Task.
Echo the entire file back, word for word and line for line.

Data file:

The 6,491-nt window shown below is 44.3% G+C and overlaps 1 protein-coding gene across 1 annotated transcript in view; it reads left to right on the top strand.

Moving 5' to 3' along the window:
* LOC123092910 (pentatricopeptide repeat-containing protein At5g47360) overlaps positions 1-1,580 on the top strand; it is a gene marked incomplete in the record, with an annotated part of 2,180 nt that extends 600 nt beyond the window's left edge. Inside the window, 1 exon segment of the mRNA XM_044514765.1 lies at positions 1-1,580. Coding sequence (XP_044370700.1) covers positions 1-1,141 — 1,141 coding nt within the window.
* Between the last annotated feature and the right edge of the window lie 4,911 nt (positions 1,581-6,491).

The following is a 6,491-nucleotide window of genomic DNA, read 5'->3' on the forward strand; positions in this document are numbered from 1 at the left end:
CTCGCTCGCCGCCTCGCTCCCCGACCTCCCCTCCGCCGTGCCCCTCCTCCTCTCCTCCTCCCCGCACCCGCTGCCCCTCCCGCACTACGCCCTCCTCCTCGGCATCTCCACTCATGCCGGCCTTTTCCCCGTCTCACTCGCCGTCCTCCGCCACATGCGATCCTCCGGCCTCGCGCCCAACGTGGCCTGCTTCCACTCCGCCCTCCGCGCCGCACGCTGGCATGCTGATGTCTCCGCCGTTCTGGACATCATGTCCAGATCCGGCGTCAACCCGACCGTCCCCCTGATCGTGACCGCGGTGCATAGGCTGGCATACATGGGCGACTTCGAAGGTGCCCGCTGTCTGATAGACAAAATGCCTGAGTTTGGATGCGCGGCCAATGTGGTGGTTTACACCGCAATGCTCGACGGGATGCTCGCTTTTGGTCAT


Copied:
The 6,491-nt window shown below is 44.3% G+C and overlaps 1 protein-coding gene across 1 annotated transcript in view; it reads left to right on the top strand.

Moving 5' to 3' along the window:
* LOC123092910 (pentatricopeptide repeat-containing protein At5g47360) overlaps positions 1-1,580 on the top strand; it is a gene marked incomplete in the record, with an annotated part of 2,180 nt that extends 600 nt beyond the window's left edge. Inside the window, 1 exon segment of the mRNA XM_044514765.1 lies at positions 1-1,580. Coding sequence (XP_044370700.1) covers positions 1-1,141 — 1,141 coding nt within the window.
* Between the last annotated feature and the right edge of the window lie 4,911 nt (positions 1,581-6,491).

The following is a 6,491-nucleotide window of genomic DNA, read 5'->3' on the forward strand; positions in this document are numbered from 1 at the left end:
CTCGCTCGCCGCCTCGCTCCCCGACCTCCCCTCCGCCGTGCCCCTCCTCCTCTCCTCCTCCCCGCACCCGCTGCCCCTCCCGCACTACGCCCTCCTCCTCGGCATCTCCACTCATGCCGGCCTTTTCCCCGTCTCACTCGCCGTCCTCCGCCACATGCGATCCTCCGGCCTCGCGCCCAACGTGGCCTGCTTCCACTCCGCCCTCCGCGCCGCACGCTGGCATGCTGATGTCTCCGCCGTTCTGGACATCATGTCCAGATCCGGCGTCAACCCGACCGTCCCCCTGATCGTGACCGCGGTGCATAGGCTGGCATACATGGGCGACTTCGAAGGTGCCCGCTGTCTGATAGACAAAATGCCTGAGTTTGGATGCGCGGCCAATGTGGTGGTTTACACCGCAATGCTCGACGGGATGCTCGCTTTTGGTCAT